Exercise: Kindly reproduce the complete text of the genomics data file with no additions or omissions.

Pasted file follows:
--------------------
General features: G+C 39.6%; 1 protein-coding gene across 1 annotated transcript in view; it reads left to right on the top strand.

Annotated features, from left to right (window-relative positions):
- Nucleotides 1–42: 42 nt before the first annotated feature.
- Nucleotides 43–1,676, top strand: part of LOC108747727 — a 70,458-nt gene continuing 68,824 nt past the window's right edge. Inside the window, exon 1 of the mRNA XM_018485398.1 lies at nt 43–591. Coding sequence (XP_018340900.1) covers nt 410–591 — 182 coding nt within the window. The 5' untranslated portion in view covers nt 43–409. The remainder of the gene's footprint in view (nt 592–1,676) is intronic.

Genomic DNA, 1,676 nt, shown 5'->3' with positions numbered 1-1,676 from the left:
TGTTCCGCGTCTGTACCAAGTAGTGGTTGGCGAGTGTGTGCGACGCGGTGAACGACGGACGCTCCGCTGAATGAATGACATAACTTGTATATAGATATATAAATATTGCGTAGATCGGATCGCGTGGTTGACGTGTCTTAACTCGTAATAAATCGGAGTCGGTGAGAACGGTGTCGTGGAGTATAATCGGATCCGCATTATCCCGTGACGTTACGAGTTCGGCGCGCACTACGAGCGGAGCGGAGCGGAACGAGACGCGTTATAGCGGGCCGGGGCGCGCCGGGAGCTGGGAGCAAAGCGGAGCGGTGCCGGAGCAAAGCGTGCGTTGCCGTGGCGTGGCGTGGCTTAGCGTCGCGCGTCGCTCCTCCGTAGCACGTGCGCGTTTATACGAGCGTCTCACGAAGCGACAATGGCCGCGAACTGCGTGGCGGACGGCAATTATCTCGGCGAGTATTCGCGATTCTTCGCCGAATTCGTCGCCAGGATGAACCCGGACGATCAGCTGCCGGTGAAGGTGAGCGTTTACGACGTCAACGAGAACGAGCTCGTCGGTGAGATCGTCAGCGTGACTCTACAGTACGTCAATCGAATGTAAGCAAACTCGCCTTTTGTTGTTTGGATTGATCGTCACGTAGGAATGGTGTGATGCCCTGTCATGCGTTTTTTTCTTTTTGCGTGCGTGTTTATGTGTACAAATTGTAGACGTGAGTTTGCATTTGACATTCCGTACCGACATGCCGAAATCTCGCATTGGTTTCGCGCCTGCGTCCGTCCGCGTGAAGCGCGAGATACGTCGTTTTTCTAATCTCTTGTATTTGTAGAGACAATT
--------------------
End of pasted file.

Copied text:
General features: G+C 39.6%; 1 protein-coding gene across 1 annotated transcript in view; it reads left to right on the top strand.

Annotated features, from left to right (window-relative positions):
- Nucleotides 1–42: 42 nt before the first annotated feature.
- Nucleotides 43–1,676, top strand: part of LOC108747727 — a 70,458-nt gene continuing 68,824 nt past the window's right edge. Inside the window, exon 1 of the mRNA XM_018485398.1 lies at nt 43–591. Coding sequence (XP_018340900.1) covers nt 410–591 — 182 coding nt within the window. The 5' untranslated portion in view covers nt 43–409. The remainder of the gene's footprint in view (nt 592–1,676) is intronic.

Genomic DNA, 1,676 nt, shown 5'->3' with positions numbered 1-1,676 from the left:
TGTTCCGCGTCTGTACCAAGTAGTGGTTGGCGAGTGTGTGCGACGCGGTGAACGACGGACGCTCCGCTGAATGAATGACATAACTTGTATATAGATATATAAATATTGCGTAGATCGGATCGCGTGGTTGACGTGTCTTAACTCGTAATAAATCGGAGTCGGTGAGAACGGTGTCGTGGAGTATAATCGGATCCGCATTATCCCGTGACGTTACGAGTTCGGCGCGCACTACGAGCGGAGCGGAGCGGAACGAGACGCGTTATAGCGGGCCGGGGCGCGCCGGGAGCTGGGAGCAAAGCGGAGCGGTGCCGGAGCAAAGCGTGCGTTGCCGTGGCGTGGCGTGGCTTAGCGTCGCGCGTCGCTCCTCCGTAGCACGTGCGCGTTTATACGAGCGTCTCACGAAGCGACAATGGCCGCGAACTGCGTGGCGGACGGCAATTATCTCGGCGAGTATTCGCGATTCTTCGCCGAATTCGTCGCCAGGATGAACCCGGACGATCAGCTGCCGGTGAAGGTGAGCGTTTACGACGTCAACGAGAACGAGCTCGTCGGTGAGATCGTCAGCGTGACTCTACAGTACGTCAATCGAATGTAAGCAAACTCGCCTTTTGTTGTTTGGATTGATCGTCACGTAGGAATGGTGTGATGCCCTGTCATGCGTTTTTTTCTTTTTGCGTGCGTGTTTATGTGTACAAATTGTAGACGTGAGTTTGCATTTGACATTCCGTACCGACATGCCGAAATCTCGCATTGGTTTCGCGCCTGCGTCCGTCCGCGTGAAGCGCGAGATACGTCGTTTTTCTAATCTCTTGTATTTGTAGAGACAATT